Conductors and Insulators, Know their Properties, Examples, and Differences

Safalta Expert Published by: Noor Fatima Updated Fri, 07 Oct 2022 08:02 PM IST

Highlights

Here is important and relevant information regarding Class 12 Physics Concept of Conductors and Insulators? Read the article to learn about Conductors and Insulators, their examples and properties. 

We distinguish the elements surrounding us on the basis of their physical characteristics, such as texture, malleability, polarity, solubility, phase, etc. However,  as we are familiar with another very important categorization of objects is done on the basis of their conductivity of Electric Charge, i.e. Conductors and Insulators. We will observe that when the electric circuit is completed between the battery and the bulb, making use of a plastic or a cotton thread, the bulb doesn’t glow if we do a simple experiment with a battery and a small LED bulb. On the other hand, if we perform the same experiment with a metallic wire like copper, the bulb starts glowing. This depicts that some elements allow charge transmission from the battery to the bulb. On the other hand, others do not. The foundation of the categorization of such elements is their electric conductivity. Let’s learn more about Conductors and Insulators in this blog.

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Table of Content
What are Conductors?
What are Insulators?
Difference Between Conductors and Insulators 

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What are Conductors?

In simple language, an electric conductor is referred to as an object that let electricity flow through them easily. This characteristic of conductors that enables them to conduct electricity is referred to as conductivity. The flow of negatively charged particles (electrons) in a conductor is called the Electric current. The force needed to make the current flow through the conductor is known as voltage

When a charge is transmitted to such an object, it gets disseminated across the whole surface of the element, which results in the movement of negatively charged elements in the object. The charges transmitted to an electrical conductor are dispersed until the force of repulsion between electrons in areas of surplus electrons is reduced to the lowest value. When such a material is kept in contact with another object that allows electric current to flow through it, the charge gets transferred from the first object to the other until the overall revulsion because of the charge is reduced.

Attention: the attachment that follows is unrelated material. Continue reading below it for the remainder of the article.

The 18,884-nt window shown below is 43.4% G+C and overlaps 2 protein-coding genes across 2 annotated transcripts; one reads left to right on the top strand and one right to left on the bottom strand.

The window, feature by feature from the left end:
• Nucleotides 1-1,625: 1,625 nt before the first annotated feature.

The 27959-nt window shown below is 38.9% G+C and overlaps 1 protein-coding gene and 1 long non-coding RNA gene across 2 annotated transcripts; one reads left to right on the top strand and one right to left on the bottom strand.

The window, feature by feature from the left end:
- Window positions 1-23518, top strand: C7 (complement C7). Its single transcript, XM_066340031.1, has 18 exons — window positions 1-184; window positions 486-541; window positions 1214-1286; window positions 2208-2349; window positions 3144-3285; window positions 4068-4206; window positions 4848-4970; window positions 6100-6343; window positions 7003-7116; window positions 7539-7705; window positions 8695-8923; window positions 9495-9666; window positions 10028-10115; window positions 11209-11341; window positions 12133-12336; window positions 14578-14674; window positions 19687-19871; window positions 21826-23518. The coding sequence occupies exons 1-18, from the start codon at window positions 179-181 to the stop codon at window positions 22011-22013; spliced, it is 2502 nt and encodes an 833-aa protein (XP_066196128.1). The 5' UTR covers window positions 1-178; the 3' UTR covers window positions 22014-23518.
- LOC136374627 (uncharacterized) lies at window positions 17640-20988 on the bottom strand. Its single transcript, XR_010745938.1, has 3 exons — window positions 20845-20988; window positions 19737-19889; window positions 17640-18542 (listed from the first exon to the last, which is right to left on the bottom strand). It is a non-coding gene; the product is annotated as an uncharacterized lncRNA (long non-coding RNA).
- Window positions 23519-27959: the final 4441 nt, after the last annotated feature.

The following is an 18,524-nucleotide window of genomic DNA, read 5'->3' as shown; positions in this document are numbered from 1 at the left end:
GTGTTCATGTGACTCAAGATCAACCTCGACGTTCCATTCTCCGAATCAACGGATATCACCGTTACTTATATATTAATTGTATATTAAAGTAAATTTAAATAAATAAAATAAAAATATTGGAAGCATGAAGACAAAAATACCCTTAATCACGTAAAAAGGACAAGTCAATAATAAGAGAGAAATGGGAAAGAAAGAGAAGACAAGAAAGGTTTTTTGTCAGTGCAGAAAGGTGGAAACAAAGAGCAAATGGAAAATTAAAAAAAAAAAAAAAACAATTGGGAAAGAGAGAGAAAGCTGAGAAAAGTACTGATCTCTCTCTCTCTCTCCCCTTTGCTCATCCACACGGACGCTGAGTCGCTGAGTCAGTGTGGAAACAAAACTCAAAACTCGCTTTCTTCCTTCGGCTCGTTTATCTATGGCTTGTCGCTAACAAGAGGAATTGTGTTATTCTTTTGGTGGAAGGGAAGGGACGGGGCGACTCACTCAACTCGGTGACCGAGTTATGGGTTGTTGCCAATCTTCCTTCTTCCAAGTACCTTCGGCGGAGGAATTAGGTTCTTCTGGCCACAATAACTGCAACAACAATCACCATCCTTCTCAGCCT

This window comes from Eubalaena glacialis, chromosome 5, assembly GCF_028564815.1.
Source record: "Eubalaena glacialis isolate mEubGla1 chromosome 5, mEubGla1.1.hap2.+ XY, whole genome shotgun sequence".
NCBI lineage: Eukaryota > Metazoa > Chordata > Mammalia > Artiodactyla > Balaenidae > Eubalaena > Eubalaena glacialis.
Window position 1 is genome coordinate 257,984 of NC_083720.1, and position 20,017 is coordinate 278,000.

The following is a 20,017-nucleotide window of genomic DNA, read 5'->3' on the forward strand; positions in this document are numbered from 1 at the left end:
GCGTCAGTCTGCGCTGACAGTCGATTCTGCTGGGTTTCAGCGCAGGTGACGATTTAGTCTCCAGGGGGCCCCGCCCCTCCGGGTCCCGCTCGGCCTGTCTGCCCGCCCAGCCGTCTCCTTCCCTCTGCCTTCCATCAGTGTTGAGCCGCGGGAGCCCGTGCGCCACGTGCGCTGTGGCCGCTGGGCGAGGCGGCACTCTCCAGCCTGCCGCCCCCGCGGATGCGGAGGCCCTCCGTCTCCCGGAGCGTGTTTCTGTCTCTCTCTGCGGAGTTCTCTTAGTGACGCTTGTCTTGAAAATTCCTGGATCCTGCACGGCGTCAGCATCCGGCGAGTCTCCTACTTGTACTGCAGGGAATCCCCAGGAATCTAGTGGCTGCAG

Metals, Humans, and Earth are all conductors,  the objects that allow an electric current to flow through them. This is the reason why we get electric shocks!

You can also read about
  • Semiconductors and Insulators 
  • Extrinsic semiconductors 
  • Electrical Insulators 

Instances of Conductors 
Graphite, the human body, and the earth are good conductors of electricity. Some Metals that are good conductors are-
  • Iron
  • Copper
  • Gold

What are Insulators?

Insulators are objects that obstruct the free flow of negatively charged elements viz electrons from one material to another. If we transmit some amount of charge to such material at any point, the charge does not the initial position and does not distribute across the area. The most common mechanism of charging such materials is charging by rubbing.

Instances of Insulators 
Some good examples of insulators are -
  • Glass
  • Wood
  • Plastic 

Difference Between Conductors and Insulators 

Some of the major differences between Conductors and Insulators are as follows-
 
Conductors Basis of Difference Insulators
Elements that allow electric current and heat to flow through them are called Conductors.  Definition Elements that do not allow electric current and heat to pass through them are called Insulators. 
Some examples of good conductors are aluminum, copper, silver, and iron.  Examples Some examples of good Insulators are paper, plastic, wood, and rubber. 
Electrons move freely in Conductors.  Movement of Electrons  Electrons do not move freely in such materials. 
The Electric field prevails in the area but remains nil inside.   Existence of an Electric field  The Electric field does not prevail in Insulators. 

Why are Metals commonly used for making Electric wires?

Metals are commonly used for making electric wires because they are good conductors of electricity. 

What is the object with zero resistance called?

These are called Superconductors.

What factors influence the resistivity of a conductor?

The factors on which the resistivity of conductors depends are-
  • The material which the conductor is composed of
  • Temperature 

What are semiconductors?

Semiconductors are materials that allow an electric current to partially flow through them. Examples may include Germanium and Silicon. 

What is the aim behind lightening the rods?

The rods are lightened to guard structures against lightning devastations by hindering the rushes and guiding their currents from the ground.

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